Wisconsin Gov. Tony Evers asked a court to order former President Donald Trump to pay nearly $150,000 in legal fees and costs related to his “frivolous” election lawsuit, Law & Crime reports.
Attorneys for Evers filed a motion on Wednesday asking a federal judge to recoup $145,174 in legal fees and costs related to Trump’s lawsuit challenging his loss in the state.
The motion said Trump’s claims were “bereft of legal or factual basis” but forced the state to spend taxpayer dollars to defend against the “scattershot litigation tactics.”
“From this case’s inception through the staggeringly expedited subsequent proceedings, there is no doubt that Trump and his attorneys brought and litigated this lawsuit in bad faith,” the motion said. “Unconscionably, they did so for the purpose of sowing doubt about the legitimacy of the 2020 presidential election, with a goal of disenfranchising nearly 3.3 million Wisconsin voters in order to secure the presidency contrary to majority will.”
“This Court has both statutory and inherent authority to make the State whole for attorneys’ fees necessitated by this frivolous suit and to issue sanctions, for which Trump and his attorneys should be jointly and severally liable, to dissuade future candidates and attorneys from engaging in such reckless abuses of the judicial system,” the filing argued.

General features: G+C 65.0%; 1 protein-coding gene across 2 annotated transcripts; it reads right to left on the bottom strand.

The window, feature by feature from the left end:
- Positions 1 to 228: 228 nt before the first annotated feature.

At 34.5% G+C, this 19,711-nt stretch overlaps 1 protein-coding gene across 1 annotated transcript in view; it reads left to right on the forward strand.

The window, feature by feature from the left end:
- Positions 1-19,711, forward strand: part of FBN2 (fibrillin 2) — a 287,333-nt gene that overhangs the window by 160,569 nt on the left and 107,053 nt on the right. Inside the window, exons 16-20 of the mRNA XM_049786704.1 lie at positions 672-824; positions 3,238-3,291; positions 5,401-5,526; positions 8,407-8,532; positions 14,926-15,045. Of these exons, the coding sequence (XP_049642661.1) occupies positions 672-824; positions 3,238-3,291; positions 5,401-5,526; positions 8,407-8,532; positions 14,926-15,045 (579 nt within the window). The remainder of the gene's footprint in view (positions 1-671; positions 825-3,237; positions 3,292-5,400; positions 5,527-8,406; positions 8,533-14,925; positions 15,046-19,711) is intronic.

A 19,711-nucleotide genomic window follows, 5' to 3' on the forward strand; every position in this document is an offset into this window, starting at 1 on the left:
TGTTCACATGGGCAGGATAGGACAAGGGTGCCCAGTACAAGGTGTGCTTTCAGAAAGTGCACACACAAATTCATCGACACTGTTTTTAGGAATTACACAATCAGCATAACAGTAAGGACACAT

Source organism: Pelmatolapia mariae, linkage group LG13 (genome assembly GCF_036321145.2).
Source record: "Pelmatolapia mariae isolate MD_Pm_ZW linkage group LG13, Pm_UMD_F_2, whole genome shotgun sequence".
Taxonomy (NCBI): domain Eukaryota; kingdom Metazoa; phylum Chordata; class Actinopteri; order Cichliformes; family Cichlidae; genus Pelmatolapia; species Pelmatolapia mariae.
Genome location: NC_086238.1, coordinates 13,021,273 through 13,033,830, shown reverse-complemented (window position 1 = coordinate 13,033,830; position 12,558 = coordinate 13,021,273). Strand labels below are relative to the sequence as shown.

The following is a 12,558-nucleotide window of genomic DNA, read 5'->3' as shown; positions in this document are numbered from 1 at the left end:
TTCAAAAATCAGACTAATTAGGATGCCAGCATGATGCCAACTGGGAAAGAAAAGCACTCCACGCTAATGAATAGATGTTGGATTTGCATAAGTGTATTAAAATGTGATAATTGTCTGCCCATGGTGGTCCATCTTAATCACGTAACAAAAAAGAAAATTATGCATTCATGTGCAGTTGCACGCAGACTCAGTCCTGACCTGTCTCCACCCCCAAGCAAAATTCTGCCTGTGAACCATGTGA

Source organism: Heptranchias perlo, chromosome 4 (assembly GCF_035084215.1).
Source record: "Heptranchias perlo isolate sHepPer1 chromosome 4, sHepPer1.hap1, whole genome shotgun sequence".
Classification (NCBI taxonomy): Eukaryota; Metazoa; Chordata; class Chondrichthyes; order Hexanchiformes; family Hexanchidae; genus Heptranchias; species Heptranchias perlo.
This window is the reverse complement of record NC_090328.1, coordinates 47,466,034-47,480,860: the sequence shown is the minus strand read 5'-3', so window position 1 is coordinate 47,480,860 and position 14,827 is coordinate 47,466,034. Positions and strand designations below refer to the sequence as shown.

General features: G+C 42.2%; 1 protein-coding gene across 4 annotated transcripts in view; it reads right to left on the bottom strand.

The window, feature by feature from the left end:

Trump sued to block certification:
The motion comes in response to a lawsuit filed by Trump’s team in December asking a court for an injunction to block the state from certifying its election results.
Judge Brett Ludwig, who was appointed by Trump himself, rejected the lawsuit just days later.
“This is an extraordinary case,” he wrote. “A sitting president who did not prevail in his bid for reelection has asked for federal court help in setting aside the popular vote based on disputed issues of election administration, issues he plainly could have raised before the vote occurred. This Court has allowed plaintiff the chance to make his case and he has lost on the merits.”
“In his reply brief, plaintiff ‘asks that the Rule of Law be followed,'” he added. “It has been.”
Trump team vows to fight back:
“We deny the claims,” Trump attorney William Bock told Reuters. “They’re attacking in the pleadings my motives and the motives of my partners, of which they know nothing. The statements made about our motives were absolutely false.”
But an appeals court that held up Ludwig’s decision agreed that the suit was frivolous.
“We agree that Wisconsin lawfully appointed its electors in the manner directed by its Legislature and add that the President’s claim also fails because of the unreasonable delay that accompanied the challenges the President now wishes to advance against Wisconsin’s election procedures,” the court said. “On the merits, the district court was right to enter judgment for the defendants. We reach this conclusion in no small part because of the President’s delay in bringing the challenges to Wisconsin law that provide the foundation for the alleged constitutional violation. Even apart from the delay, the claims fail under the Electors Clause.”